Published On: Wed, Jul 13th, 2022

Muscovite wins Wimbledon, Duchess of See-thru-nightie presents trophy, UK Government made to appear absurd (and must be livid)

It appears to be the case that, when Elena Rybakina reached the semi-finals of Wimbledon this year, then this caused UK Government to become concerned of a propaganda malfunction. And let us be clear, the malfunction in question is not one where a foreign power – in this case Russia – is handed a chance to make public relations hay; instead, it’s a case of UK Government’s own efforts failing in a fashion so that it looks absurd and is humiliated.

If the reader doesn’t know by now, Wimbledon banned Russians and Belarusians from participating in the 2022 championships, on orders (called guidance) from UK Government. There was no attempt by Wimbledon, as a supposedly private and independent organisation, to consider the rights and wrongs of the Special Military Operation; there was only acceptance of UK Government’s perspective, which is one of an assassin which is having the point of its blade forcibly removed from its target’s ribs. As such, the general pretext for the ban was to prevent positive encounters with things Russian in the light of an “invasion” of Ukraine which can only be considered and reacted to as belligerent.

And, although one can portray this ban – and corporate-media did – as preventing an opportunity to be seized by cunning Russian propagandists should a Russian or Belarusian win any of the titles, it was totally about making sure that nothing could happen in the Championships to counter a process of complete demonization of Russia according to the above stated perspective; in other words, no Russians and Belarusians there to be seen as human beings. A statement put out by the All England Club (which hosts the Wimbledon Championship) says as much:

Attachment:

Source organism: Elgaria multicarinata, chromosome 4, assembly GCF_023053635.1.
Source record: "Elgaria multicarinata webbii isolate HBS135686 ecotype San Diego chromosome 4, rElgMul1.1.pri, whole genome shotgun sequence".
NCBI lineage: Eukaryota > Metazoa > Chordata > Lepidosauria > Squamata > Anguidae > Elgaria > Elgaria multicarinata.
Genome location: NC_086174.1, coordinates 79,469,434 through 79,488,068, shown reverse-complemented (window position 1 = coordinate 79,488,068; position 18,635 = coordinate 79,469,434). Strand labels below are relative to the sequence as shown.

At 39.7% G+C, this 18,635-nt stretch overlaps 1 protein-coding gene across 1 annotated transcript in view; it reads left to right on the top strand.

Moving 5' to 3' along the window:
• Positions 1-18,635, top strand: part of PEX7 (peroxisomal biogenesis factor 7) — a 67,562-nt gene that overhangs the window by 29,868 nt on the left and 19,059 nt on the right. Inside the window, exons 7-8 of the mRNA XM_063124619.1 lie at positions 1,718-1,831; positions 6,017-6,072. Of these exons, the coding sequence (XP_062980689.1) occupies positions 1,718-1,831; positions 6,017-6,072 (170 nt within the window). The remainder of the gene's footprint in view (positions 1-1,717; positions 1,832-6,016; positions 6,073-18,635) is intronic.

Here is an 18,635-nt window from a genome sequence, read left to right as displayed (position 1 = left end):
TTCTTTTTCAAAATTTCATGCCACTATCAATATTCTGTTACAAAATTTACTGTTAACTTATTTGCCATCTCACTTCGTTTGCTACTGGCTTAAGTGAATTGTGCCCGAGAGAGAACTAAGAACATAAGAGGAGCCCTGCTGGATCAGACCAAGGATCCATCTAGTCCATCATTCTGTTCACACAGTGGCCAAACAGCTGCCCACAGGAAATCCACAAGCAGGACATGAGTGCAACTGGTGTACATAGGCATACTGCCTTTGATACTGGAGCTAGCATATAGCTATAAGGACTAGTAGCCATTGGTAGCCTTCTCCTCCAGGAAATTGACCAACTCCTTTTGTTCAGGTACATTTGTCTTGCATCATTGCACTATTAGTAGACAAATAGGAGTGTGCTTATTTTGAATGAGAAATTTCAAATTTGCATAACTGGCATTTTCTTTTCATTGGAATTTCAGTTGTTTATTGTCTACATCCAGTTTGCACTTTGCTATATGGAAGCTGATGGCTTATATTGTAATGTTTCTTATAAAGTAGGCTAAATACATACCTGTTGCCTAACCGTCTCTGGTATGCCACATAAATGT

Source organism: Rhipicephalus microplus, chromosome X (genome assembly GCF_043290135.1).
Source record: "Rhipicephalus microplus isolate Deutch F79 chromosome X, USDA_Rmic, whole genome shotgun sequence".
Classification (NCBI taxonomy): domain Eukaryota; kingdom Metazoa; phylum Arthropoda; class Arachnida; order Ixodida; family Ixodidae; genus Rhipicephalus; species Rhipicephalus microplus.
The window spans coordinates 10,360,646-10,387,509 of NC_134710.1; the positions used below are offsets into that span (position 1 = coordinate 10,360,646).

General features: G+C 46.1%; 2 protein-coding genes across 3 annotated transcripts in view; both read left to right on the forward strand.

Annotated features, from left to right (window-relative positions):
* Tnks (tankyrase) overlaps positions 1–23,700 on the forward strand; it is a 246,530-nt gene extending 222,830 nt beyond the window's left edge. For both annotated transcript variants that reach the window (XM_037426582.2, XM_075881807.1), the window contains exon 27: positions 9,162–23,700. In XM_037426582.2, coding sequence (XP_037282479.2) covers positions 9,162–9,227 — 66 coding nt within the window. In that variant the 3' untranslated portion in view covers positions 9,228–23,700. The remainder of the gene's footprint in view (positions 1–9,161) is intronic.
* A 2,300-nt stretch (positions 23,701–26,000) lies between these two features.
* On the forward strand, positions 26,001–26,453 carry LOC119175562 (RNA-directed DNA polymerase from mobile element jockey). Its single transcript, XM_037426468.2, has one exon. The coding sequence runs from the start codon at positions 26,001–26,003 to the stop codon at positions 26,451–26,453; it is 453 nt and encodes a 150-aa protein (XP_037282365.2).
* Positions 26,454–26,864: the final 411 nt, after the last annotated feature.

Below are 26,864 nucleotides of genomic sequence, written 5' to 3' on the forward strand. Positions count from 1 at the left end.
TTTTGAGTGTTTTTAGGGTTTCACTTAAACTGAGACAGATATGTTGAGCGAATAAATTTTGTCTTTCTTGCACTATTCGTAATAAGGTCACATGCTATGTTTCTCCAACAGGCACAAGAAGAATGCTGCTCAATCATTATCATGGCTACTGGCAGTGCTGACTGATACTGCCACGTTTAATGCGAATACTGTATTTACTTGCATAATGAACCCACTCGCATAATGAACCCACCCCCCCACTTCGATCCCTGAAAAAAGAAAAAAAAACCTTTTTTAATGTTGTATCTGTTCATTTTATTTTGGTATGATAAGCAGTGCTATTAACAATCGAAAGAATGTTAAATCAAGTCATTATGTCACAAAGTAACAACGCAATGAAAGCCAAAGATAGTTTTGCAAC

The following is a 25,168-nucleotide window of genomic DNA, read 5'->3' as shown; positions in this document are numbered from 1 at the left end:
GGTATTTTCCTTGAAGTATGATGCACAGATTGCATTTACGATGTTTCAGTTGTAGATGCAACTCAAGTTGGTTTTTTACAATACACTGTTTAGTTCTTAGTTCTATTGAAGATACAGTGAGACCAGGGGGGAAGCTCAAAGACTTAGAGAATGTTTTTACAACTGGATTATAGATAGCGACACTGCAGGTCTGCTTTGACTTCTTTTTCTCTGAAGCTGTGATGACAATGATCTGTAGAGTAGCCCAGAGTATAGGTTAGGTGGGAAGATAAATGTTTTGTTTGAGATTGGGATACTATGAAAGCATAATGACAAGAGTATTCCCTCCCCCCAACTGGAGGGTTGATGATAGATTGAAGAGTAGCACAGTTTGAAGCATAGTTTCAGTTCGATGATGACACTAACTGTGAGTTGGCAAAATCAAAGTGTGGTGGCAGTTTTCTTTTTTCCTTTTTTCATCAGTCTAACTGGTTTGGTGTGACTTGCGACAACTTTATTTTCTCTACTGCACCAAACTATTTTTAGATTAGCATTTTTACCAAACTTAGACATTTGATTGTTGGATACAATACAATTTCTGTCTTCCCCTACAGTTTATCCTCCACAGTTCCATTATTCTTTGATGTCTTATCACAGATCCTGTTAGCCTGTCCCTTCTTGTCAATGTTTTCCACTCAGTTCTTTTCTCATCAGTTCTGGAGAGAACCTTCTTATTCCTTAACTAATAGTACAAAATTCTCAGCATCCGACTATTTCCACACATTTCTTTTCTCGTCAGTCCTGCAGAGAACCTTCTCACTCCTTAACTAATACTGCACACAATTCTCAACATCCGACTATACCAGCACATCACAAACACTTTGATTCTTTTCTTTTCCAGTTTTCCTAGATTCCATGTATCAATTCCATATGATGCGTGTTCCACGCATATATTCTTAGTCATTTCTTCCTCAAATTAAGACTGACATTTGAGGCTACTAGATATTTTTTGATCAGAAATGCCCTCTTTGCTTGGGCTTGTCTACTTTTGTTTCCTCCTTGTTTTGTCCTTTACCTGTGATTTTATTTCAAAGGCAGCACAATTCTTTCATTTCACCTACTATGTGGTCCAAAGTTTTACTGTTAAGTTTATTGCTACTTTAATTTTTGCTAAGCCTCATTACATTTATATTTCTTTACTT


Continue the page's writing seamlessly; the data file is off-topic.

“Given the profile of The Championships in the United Kingdom and around the world, it is our responsibility to play our part in the widespread efforts of Government, industry, sporting and creative institutions to limit Russia’s global influence through the strongest means possible.

“In the circumstances of such unjustified and unprecedented military aggression, it would be unacceptable for the Russian regime to derive any benefits from the involvement of Russian or Belarusian players with The Championships.”

It is with great interest that the author observes that the chairman of the All England Club, Ian Hewitt, recognised that the ban was “hard on the individuals affected”, and supposes that what is being understood is that Wimbledon is not the Olympics and there is no participation in the capacity of representing a collective, country or otherwise. As such, the author wonders why it does not follow that there should be no guilt by association? Of course, the answer is because of political choices, and because All England Club officials know full well that there is an absolute emphasis on national identity at Wimbledon all in the aid of UK Government propaganda, where the British public are presented with players who “represent the United Kingdom”, and while these people are more often than not mediocre, the public is without exception excited into expecting more of them than their ability can produce – all for the purpose of boosting pride in the collective identity. It is the ultimate in pot calling the kettle black when UK Government wants to accuse Russia of politically exploiting some tennis matches.